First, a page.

In 1905, The Field Museum was in dire need of a permanent home. Its original building, the Palace of Fine Arts from the World’s Columbian Exposition, was rapidly deteriorating.
Contained within “The 1909 Burnham Plan for Chicago,” the plans for the new building were controversial both because of the proposed location and the style of the architecture. Burnham initially planned to place the museum on Congress Street in the center of Grant Park. Opposition arose to having any buildings in the park, and a legal battle that went all the way to the Illinois Supreme Court moved the museum’s proposed location. They initially decided to rebuild the museum in Jackson Park, and the steel and marble were delivered to the site in anticipation of construction. The plan was changed again when the South Park Commission reacquired land just south of Grant Park, and the museum was ultimately built at its present location just south of Roosevelt Road.
Construction on the new building began on July 26, 1915. In 1918, the plans for the Museum were altered to allow the Museum to act as a hospital during World War I. Though the Board of Trustees reluctantly gave in to the agreement, the government cancelled the contract before any recovering soldiers were ever seen at the Field. More information on the Museum's brief relationship with the military can be found at the Biodiversity Heritage Library.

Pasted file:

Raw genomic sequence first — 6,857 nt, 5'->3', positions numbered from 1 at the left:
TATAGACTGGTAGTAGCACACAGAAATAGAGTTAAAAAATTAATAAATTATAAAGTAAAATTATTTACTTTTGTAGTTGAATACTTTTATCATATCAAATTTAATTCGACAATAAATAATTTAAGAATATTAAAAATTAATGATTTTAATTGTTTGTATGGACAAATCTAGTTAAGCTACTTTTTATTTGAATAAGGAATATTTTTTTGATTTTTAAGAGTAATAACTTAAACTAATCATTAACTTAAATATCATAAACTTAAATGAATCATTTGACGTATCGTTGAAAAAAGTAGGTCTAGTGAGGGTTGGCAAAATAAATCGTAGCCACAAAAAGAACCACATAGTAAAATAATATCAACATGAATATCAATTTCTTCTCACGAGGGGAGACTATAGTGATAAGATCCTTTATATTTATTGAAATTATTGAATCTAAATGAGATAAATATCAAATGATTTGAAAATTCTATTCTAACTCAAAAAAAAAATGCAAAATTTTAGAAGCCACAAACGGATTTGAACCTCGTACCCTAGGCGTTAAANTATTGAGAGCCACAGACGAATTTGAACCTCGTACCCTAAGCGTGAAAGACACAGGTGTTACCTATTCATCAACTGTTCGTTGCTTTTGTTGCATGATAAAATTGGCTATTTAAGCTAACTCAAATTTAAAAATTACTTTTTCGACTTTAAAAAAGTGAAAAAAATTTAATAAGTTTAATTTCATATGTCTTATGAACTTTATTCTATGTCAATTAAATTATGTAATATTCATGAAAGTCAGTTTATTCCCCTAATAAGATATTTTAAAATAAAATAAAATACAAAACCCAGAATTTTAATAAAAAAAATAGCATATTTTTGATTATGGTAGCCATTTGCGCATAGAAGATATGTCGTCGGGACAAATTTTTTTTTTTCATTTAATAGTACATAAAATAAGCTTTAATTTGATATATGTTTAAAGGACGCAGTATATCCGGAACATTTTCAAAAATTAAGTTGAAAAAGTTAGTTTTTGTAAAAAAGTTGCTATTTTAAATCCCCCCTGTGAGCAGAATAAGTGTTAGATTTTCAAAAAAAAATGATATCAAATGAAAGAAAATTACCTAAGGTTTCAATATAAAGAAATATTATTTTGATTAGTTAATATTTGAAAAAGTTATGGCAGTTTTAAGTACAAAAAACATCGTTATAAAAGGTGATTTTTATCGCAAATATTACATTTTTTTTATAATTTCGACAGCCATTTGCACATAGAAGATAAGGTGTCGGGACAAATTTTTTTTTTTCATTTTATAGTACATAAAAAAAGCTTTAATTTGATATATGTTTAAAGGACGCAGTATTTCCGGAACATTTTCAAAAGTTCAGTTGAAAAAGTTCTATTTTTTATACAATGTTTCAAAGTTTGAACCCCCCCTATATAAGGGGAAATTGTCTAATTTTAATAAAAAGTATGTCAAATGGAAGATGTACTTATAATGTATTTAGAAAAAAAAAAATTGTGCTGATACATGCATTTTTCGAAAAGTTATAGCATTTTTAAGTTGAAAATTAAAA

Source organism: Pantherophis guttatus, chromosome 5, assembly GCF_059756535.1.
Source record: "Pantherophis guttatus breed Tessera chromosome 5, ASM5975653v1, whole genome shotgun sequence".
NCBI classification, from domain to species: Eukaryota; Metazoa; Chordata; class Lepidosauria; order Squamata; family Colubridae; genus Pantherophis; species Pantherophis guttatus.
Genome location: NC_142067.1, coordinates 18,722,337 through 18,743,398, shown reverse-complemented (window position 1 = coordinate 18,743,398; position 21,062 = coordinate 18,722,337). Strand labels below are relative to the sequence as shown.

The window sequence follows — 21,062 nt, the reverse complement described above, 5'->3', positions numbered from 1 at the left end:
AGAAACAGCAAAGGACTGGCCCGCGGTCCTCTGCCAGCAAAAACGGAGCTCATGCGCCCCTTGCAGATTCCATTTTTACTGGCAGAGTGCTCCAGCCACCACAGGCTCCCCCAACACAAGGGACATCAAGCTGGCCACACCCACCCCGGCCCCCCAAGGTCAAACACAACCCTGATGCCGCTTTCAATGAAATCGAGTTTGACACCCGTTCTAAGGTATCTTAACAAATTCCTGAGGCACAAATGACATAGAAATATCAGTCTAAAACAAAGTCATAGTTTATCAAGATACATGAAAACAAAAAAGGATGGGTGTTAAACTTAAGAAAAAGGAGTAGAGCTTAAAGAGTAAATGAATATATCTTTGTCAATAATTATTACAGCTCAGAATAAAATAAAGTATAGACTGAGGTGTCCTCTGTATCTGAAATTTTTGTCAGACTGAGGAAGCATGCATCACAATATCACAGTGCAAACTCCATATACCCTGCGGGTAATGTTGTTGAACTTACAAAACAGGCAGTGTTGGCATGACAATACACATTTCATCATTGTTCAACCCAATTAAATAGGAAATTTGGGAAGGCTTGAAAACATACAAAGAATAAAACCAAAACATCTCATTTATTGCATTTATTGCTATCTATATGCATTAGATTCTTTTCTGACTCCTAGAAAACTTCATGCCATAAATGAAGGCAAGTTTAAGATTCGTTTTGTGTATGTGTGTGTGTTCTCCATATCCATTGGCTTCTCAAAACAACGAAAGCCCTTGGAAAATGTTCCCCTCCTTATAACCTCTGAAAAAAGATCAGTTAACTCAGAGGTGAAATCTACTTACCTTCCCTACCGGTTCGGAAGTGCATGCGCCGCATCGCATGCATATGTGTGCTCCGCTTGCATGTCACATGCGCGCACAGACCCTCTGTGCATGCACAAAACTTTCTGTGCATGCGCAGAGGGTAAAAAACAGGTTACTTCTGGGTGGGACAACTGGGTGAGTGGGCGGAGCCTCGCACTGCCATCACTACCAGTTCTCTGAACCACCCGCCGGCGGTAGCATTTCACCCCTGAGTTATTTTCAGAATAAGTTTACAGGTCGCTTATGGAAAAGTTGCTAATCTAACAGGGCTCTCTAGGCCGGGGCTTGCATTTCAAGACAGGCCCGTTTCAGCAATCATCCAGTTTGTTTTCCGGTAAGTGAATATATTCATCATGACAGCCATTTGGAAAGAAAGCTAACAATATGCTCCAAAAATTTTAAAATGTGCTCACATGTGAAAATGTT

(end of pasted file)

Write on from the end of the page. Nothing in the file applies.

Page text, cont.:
Workers moving several exhibits from the old Field Columbian Museum building to the present Field Museum location.
Construction took almost six years to complete and cost approximately $7,000,000. The foundation alone took one year, and extends down 95 feet in some places. When it was first constructed, the building was made of 350,000 cubic feet of white Georgia marble and covered 20 acres of floor space. On May 2, 1921, the Field Museum was reopened to the public. Since that time, many additions have been made to the Museum’s floor plan, most notably the 2005 construction of the Collection’s Resource Center which added 186,000 square feet on two under-ground levels. The Museum’s exhibition space occupies over 480,000 square feet on the Ground, Main and Upper levels. Stanley Field Hall itself accounts for a half an acre of floor space, with a length of 300 feet and a width of 70 feet. The Hall’s floor is comprised of 300 million year old fossilized limestone.
Field Museum construction site view of the south entrance with cranes lifting marble roofing tiles in place, dated 12 July 1918.
Neoclassical Inspiration: The Erechtheum and other Grecian and Roman Temples
See more images of the Grecian elements of the Field Museum's architecture.
- Botany, Low Relief Panel by Henry Hering, Winged female figure holding plants, fruits and flowers.
- Geology, Low Relief Panel by Henry Hering, Winged female figure holding a globe with North and South American continents and a torch representing fire.
- Zoology, Low Relief Panel by Henry Hering, Winged female figure holding a horned animal skull.
Located at each corner of Stanley Field Hall, the four muses depict the purposes for which The Field Museum was founded.
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